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Dodger catching great Roy Campanella was born to an Italian American father and an African American mother in Philadelphia in 1921. The round, affable boy fell in love with baseball and was playing in the Negro Leagues at 15. Lanctot spins out Campy's story in exhaustive (occasionally exhausting) detail. Nearly every game he played is covered, and his tangled relationship with Jackie Robinson--friends, enemies, wary supporters--is treated with nuance. Campy's extraordinary abilities as a catcher are not only described but illustrated with anecdotes from specific games and seasons. Although Lanctot writes with a novelist's energy, sometimes the narrative veers into sentimentality, and he tends to soften such negatives as Campy's relations with his wives and neglect of some of his children. On the other hand, the man's courage in living fully a wheelchair-bound life after the car crash that ended his career makes a compelling tale (Campy's experience led to much-improved treatment for quadriplegics). Despite the extensive detail, Campy remains a bit elusive, beyond the captivating smile, the chirpy voice, and the great baseball instincts. --GraceAnne A. DeCandido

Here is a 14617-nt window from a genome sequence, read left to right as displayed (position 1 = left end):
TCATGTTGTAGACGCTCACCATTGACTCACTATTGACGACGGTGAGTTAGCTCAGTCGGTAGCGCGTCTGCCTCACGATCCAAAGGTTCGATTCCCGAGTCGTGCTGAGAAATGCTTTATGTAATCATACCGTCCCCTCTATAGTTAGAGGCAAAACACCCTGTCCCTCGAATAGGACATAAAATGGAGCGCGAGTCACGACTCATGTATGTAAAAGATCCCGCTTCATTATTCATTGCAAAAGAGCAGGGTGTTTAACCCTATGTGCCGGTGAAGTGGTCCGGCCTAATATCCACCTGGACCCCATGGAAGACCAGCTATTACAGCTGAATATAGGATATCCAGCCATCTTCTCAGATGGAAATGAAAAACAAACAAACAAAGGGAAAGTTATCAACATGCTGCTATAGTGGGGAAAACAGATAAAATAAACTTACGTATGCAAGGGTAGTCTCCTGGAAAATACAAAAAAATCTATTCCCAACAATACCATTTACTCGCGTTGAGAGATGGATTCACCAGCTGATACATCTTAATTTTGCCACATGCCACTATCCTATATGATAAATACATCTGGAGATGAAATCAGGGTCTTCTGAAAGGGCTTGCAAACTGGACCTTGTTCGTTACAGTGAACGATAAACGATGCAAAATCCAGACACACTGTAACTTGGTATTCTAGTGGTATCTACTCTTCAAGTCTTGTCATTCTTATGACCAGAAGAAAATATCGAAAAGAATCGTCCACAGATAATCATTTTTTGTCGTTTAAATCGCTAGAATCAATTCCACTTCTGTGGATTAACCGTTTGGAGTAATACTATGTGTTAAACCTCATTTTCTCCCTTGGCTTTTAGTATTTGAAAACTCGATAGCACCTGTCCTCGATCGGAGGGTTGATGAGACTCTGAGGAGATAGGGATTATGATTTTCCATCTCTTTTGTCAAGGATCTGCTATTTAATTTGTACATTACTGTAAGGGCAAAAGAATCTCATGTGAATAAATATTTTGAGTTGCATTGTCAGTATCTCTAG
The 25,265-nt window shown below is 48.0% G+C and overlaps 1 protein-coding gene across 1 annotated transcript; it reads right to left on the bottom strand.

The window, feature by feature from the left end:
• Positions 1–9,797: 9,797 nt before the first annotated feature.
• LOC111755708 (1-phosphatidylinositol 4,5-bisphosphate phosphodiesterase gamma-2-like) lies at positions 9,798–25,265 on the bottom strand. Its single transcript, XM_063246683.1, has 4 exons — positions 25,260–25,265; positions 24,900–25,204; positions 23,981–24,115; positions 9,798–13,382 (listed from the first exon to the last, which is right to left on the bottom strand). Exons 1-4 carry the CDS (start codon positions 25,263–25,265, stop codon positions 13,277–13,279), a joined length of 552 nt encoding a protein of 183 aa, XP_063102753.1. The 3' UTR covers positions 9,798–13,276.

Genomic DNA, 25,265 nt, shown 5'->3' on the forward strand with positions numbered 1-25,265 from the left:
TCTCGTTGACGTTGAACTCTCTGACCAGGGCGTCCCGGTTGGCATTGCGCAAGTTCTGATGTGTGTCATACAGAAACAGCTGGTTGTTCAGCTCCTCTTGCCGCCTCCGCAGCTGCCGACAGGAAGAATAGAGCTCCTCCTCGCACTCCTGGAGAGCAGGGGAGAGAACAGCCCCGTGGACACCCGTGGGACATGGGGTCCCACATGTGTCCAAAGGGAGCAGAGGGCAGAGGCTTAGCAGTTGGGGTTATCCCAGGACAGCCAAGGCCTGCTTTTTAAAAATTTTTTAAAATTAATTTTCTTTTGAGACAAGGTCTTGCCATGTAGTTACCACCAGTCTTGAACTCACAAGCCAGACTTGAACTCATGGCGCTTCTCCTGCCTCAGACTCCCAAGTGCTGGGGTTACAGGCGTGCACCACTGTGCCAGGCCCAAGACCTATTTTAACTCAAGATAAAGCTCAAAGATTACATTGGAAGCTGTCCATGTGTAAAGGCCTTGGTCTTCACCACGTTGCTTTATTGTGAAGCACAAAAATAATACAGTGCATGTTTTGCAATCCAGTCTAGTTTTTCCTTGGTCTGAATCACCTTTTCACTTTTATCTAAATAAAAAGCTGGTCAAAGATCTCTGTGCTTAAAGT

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Author Neil Lanctot does an excellent job of putting his career and contributions in perspective in this thoroughly researched and well-written book, which also shatters a number of myths, many of which Campy helped create.
Campanella joined the Bacharach Giants in the Negro Leagues in 1937 as a 15-year-old catcher for $25 a month. Campy refined his skills in the Negro Leagues under the tutelage of catching great Biz Mackey. He played for the Washington Elite Giants and the Baltimore Elite Giants and was named the MVP in the 1940 East-West All-Star Game at age 19. After his stint in the Mexican League in 1942, he said, "I knew I could make it in the majors."
The first third of the book covers Campy's career before he made his major league debut with the Dodgers on April 20, 1948.
The fact that Jackie Robinson was the first black in the majors instead of Campy seemed to be a source of resentment and conflict between the two. Campy had spent the 1946 season with Nashau and the 1947 season with Montreal, ignoring the Jim Crow rules, racial taunts and pressures on him without complaining or losing his cool. He showed he had the disposition, guts and talent to succeed in the majors.